Every five days of a lunar cycle, the Moon orbits so that the Earth is placed between it and the Sun.
During this time, the Moon orbits across the Earth's magnetotail.
This is the area of the planet's magnetosphere with is swept back by solar wind.
New results from Japan's Selenological and Engineering Explorer (SELENE) have found that during this time, significant amounts of Earth's terrestrial oxygen rain onto the Moon's surface.
See the artist's impression, below:
An artist’s representation showing Earth’s magnetosphere bombarding the Moon with oxygen ions during the Moon’s orbit through the magnetotail. (Picture: Osaka University/NASA)
Astrophysicist Kentaro Terada from Osaka University in Japan told The Atlantic:
[Earth's] upper atmosphere consists of oxygen ions that are easily picked up by the solar wind and transported to the Moon.
Maybe some portion is implanted on the Moon, and some portion is lost into interplanetary space.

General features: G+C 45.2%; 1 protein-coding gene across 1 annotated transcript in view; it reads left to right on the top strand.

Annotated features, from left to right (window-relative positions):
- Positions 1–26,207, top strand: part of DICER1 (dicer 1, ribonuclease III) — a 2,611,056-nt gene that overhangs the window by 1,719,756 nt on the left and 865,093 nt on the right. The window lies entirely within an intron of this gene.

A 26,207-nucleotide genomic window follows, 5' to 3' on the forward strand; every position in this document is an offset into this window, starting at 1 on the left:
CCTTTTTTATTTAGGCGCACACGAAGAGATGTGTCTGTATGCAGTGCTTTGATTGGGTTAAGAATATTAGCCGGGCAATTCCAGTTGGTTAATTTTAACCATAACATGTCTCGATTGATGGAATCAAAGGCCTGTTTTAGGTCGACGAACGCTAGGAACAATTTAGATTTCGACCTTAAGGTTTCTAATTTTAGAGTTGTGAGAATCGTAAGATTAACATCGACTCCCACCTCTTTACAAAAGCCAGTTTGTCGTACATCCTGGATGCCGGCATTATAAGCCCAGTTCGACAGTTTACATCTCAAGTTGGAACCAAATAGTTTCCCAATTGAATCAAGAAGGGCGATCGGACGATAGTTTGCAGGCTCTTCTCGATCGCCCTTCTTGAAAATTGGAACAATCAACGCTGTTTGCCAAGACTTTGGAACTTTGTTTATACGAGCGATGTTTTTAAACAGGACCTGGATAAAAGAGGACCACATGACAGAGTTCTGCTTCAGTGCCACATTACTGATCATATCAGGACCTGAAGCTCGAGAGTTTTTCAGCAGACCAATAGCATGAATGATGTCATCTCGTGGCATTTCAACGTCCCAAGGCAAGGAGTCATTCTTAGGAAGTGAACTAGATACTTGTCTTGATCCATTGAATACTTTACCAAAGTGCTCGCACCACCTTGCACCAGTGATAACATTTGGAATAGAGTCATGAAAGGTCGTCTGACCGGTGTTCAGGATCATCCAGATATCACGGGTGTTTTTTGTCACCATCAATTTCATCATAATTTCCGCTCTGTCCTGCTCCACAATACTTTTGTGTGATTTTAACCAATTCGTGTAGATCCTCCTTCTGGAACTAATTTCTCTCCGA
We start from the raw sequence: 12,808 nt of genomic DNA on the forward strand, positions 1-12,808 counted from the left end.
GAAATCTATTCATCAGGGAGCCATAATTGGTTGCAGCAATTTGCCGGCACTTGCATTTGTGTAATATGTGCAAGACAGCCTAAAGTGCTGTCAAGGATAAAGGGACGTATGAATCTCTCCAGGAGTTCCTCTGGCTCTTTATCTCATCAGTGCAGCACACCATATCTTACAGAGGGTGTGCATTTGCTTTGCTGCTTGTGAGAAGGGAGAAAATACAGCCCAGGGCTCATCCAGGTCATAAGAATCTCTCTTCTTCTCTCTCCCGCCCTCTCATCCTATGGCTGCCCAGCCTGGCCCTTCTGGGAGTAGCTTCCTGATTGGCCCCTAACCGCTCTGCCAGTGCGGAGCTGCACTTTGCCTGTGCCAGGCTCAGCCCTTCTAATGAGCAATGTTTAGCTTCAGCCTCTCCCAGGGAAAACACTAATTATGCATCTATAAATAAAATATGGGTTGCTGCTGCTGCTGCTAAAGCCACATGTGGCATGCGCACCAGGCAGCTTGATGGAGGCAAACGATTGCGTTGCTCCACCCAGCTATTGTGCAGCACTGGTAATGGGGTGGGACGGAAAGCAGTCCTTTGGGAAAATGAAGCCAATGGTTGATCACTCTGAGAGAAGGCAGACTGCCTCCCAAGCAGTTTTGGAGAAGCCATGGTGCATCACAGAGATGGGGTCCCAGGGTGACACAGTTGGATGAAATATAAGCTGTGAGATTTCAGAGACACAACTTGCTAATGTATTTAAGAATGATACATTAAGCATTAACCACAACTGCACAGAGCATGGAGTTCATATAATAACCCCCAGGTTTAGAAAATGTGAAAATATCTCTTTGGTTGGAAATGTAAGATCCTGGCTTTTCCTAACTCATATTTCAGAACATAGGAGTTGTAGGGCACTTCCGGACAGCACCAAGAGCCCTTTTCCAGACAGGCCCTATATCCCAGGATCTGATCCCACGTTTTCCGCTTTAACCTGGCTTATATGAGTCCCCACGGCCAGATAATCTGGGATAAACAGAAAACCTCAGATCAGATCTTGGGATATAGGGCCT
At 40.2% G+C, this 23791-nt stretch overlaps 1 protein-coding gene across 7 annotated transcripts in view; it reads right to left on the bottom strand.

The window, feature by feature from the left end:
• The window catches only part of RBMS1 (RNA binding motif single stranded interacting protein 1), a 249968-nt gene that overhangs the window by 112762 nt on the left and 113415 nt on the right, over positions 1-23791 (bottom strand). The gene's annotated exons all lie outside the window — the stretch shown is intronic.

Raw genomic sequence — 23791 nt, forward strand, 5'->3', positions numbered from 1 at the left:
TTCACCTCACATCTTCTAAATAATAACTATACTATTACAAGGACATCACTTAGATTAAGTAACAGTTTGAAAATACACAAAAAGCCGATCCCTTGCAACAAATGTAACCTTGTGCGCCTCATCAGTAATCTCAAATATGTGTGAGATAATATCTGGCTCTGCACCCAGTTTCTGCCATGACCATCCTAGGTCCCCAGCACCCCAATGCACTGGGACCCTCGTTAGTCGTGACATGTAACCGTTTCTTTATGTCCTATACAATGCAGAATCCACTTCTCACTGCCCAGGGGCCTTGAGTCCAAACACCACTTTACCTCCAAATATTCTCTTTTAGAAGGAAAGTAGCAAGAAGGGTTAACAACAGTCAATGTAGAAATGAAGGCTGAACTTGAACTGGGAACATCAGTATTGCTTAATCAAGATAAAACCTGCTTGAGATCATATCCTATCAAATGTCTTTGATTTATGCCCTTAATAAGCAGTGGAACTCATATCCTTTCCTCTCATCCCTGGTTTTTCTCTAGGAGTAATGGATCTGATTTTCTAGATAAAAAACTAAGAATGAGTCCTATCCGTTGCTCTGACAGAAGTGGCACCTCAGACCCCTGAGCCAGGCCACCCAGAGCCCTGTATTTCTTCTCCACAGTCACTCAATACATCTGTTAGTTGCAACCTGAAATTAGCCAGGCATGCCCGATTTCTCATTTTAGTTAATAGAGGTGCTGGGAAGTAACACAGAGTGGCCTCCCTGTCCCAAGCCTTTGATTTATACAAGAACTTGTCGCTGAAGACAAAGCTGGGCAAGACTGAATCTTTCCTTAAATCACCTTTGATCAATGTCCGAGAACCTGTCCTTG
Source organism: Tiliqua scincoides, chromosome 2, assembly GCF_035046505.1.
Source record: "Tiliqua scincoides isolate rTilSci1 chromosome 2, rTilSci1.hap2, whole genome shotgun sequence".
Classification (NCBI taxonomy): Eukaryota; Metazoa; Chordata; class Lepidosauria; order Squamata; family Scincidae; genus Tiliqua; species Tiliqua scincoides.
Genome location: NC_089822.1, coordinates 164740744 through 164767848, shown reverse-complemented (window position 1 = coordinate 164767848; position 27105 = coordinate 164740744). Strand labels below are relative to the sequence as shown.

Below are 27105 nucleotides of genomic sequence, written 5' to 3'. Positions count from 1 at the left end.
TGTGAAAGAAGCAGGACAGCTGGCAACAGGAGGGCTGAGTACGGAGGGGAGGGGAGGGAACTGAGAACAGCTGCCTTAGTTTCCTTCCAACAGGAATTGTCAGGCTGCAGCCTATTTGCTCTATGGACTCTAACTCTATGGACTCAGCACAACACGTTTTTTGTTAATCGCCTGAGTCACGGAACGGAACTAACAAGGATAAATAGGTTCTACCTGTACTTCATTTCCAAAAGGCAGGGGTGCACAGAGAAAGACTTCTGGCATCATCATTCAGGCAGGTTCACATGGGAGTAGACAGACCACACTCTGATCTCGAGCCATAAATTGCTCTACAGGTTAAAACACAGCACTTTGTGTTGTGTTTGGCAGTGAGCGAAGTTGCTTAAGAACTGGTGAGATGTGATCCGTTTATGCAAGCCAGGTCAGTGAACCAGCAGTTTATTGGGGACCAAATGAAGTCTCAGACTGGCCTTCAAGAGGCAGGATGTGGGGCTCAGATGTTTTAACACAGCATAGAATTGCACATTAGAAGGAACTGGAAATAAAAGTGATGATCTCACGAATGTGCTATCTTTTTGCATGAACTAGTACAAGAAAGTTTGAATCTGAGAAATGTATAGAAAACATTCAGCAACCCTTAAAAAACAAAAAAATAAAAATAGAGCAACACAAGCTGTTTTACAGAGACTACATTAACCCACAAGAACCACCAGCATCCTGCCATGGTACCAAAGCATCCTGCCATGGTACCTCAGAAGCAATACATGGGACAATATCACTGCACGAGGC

Analysing data from Japan's lunar orbiter, they found it recorded high levels of oxygen ions while orbiting the moon, but only during a distinct five day period of each lunar orbit. This coincided when the moon was shielded from the solar wind by Earth's magnetosphere.
The magnetic field, which envelops the moon in a teardrop shape extending out beyond the moon in a long tail protects from solar radiation, but also pushes parts of earth's atmosphere out.
Researchers say this is the most plausible explanation for oxygen from Earth being found in lunar soil.
Planetary scientist Craig Hardgrove from Arizona State University, who wasn't involved with the study, told The Atlantic:
For me, it was cool that a moon of a planet can preserve information about the planet, just from the solar wind.